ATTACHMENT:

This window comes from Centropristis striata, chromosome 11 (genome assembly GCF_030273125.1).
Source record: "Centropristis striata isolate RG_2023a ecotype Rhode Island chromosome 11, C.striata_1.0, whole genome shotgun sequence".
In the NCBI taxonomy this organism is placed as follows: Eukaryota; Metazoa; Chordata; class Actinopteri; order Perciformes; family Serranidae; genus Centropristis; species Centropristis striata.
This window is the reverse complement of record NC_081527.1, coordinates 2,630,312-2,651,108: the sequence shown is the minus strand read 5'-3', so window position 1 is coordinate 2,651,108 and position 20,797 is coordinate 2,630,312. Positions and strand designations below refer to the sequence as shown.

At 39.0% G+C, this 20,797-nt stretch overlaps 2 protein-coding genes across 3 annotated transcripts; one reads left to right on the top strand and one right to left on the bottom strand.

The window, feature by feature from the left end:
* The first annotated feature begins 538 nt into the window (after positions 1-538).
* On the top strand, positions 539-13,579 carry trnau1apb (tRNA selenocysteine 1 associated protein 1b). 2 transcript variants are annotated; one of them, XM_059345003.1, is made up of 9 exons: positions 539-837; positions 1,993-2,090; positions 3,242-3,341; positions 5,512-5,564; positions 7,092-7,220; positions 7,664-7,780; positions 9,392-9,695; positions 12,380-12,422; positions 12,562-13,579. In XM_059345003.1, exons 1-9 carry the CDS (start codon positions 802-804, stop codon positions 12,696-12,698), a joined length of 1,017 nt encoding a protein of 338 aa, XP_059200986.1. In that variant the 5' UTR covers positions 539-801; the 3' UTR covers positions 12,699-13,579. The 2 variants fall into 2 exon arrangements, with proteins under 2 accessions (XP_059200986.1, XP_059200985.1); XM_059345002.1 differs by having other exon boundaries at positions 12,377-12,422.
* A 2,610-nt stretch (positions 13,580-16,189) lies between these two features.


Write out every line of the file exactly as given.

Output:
This window comes from Centropristis striata, chromosome 11 (genome assembly GCF_030273125.1).
Source record: "Centropristis striata isolate RG_2023a ecotype Rhode Island chromosome 11, C.striata_1.0, whole genome shotgun sequence".
In the NCBI taxonomy this organism is placed as follows: Eukaryota; Metazoa; Chordata; class Actinopteri; order Perciformes; family Serranidae; genus Centropristis; species Centropristis striata.
This window is the reverse complement of record NC_081527.1, coordinates 2,630,312-2,651,108: the sequence shown is the minus strand read 5'-3', so window position 1 is coordinate 2,651,108 and position 20,797 is coordinate 2,630,312. Positions and strand designations below refer to the sequence as shown.

At 39.0% G+C, this 20,797-nt stretch overlaps 2 protein-coding genes across 3 annotated transcripts; one reads left to right on the top strand and one right to left on the bottom strand.

The window, feature by feature from the left end:
* The first annotated feature begins 538 nt into the window (after positions 1-538).
* On the top strand, positions 539-13,579 carry trnau1apb (tRNA selenocysteine 1 associated protein 1b). 2 transcript variants are annotated; one of them, XM_059345003.1, is made up of 9 exons: positions 539-837; positions 1,993-2,090; positions 3,242-3,341; positions 5,512-5,564; positions 7,092-7,220; positions 7,664-7,780; positions 9,392-9,695; positions 12,380-12,422; positions 12,562-13,579. In XM_059345003.1, exons 1-9 carry the CDS (start codon positions 802-804, stop codon positions 12,696-12,698), a joined length of 1,017 nt encoding a protein of 338 aa, XP_059200986.1. In that variant the 5' UTR covers positions 539-801; the 3' UTR covers positions 12,699-13,579. The 2 variants fall into 2 exon arrangements, with proteins under 2 accessions (XP_059200986.1, XP_059200985.1); XM_059345002.1 differs by having other exon boundaries at positions 12,377-12,422.
* A 2,610-nt stretch (positions 13,580-16,189) lies between these two features.